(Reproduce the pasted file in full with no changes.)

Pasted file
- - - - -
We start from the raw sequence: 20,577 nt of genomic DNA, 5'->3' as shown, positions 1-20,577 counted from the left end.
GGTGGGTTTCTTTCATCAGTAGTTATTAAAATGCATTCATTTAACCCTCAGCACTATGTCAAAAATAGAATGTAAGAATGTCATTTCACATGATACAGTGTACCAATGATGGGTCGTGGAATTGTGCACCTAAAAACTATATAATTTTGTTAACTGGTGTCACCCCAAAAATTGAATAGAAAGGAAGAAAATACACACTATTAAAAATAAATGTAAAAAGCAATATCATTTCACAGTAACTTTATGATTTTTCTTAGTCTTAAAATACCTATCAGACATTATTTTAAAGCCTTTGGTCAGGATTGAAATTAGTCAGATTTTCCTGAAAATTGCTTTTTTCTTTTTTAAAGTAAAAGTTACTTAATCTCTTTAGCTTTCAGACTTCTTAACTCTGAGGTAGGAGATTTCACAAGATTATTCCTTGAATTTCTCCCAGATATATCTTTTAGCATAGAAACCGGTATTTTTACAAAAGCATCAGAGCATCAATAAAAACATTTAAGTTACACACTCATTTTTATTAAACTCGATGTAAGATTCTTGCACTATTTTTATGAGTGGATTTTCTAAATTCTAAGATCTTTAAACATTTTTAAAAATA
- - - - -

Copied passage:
We start from the raw sequence: 20,577 nt of genomic DNA, 5'->3' as shown, positions 1-20,577 counted from the left end.
GGTGGGTTTCTTTCATCAGTAGTTATTAAAATGCATTCATTTAACCCTCAGCACTATGTCAAAAATAGAATGTAAGAATGTCATTTCACATGATACAGTGTACCAATGATGGGTCGTGGAATTGTGCACCTAAAAACTATATAATTTTGTTAACTGGTGTCACCCCAAAAATTGAATAGAAAGGAAGAAAATACACACTATTAAAAATAAATGTAAAAAGCAATATCATTTCACAGTAACTTTATGATTTTTCTTAGTCTTAAAATACCTATCAGACATTATTTTAAAGCCTTTGGTCAGGATTGAAATTAGTCAGATTTTCCTGAAAATTGCTTTTTTCTTTTTTAAAGTAAAAGTTACTTAATCTCTTTAGCTTTCAGACTTCTTAACTCTGAGGTAGGAGATTTCACAAGATTATTCCTTGAATTTCTCCCAGATATATCTTTTAGCATAGAAACCGGTATTTTTACAAAAGCATCAGAGCATCAATAAAAACATTTAAGTTACACACTCATTTTTATTAAACTCGATGTAAGATTCTTGCACTATTTTTATGAGTGGATTTTCTAAATTCTAAGATCTTTAAACATTTTTAAAAATA